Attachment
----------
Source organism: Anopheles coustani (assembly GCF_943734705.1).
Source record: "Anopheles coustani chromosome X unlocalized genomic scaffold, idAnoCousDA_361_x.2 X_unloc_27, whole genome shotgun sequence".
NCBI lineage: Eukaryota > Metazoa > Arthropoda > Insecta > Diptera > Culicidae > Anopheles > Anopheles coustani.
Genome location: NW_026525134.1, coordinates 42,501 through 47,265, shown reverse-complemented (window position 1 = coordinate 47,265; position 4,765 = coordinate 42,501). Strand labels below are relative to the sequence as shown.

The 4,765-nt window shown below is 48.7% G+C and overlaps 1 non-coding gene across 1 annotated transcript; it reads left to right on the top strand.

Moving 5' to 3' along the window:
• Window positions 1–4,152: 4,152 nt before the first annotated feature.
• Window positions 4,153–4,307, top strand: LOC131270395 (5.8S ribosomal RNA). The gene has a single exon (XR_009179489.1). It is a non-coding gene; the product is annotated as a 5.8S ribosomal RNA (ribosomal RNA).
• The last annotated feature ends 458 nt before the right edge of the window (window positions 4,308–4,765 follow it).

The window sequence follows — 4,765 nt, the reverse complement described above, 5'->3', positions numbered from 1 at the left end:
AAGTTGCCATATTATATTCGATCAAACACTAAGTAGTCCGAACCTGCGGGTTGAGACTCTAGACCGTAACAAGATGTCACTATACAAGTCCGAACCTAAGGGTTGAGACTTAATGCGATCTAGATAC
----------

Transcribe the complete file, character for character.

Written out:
Source organism: Anopheles coustani (assembly GCF_943734705.1).
Source record: "Anopheles coustani chromosome X unlocalized genomic scaffold, idAnoCousDA_361_x.2 X_unloc_27, whole genome shotgun sequence".
NCBI lineage: Eukaryota > Metazoa > Arthropoda > Insecta > Diptera > Culicidae > Anopheles > Anopheles coustani.
Genome location: NW_026525134.1, coordinates 42,501 through 47,265, shown reverse-complemented (window position 1 = coordinate 47,265; position 4,765 = coordinate 42,501). Strand labels below are relative to the sequence as shown.

The 4,765-nt window shown below is 48.7% G+C and overlaps 1 non-coding gene across 1 annotated transcript; it reads left to right on the top strand.

Moving 5' to 3' along the window:
• Window positions 1–4,152: 4,152 nt before the first annotated feature.
• Window positions 4,153–4,307, top strand: LOC131270395 (5.8S ribosomal RNA). The gene has a single exon (XR_009179489.1). It is a non-coding gene; the product is annotated as a 5.8S ribosomal RNA (ribosomal RNA).
• The last annotated feature ends 458 nt before the right edge of the window (window positions 4,308–4,765 follow it).

The window sequence follows — 4,765 nt, the reverse complement described above, 5'->3', positions numbered from 1 at the left end:
AAGTTGCCATATTATATTCGATCAAACACTAAGTAGTCCGAACCTGCGGGTTGAGACTCTAGACCGTAACAAGATGTCACTATACAAGTCCGAACCTAAGGGTTGAGACTTAATGCGATCTAGATAC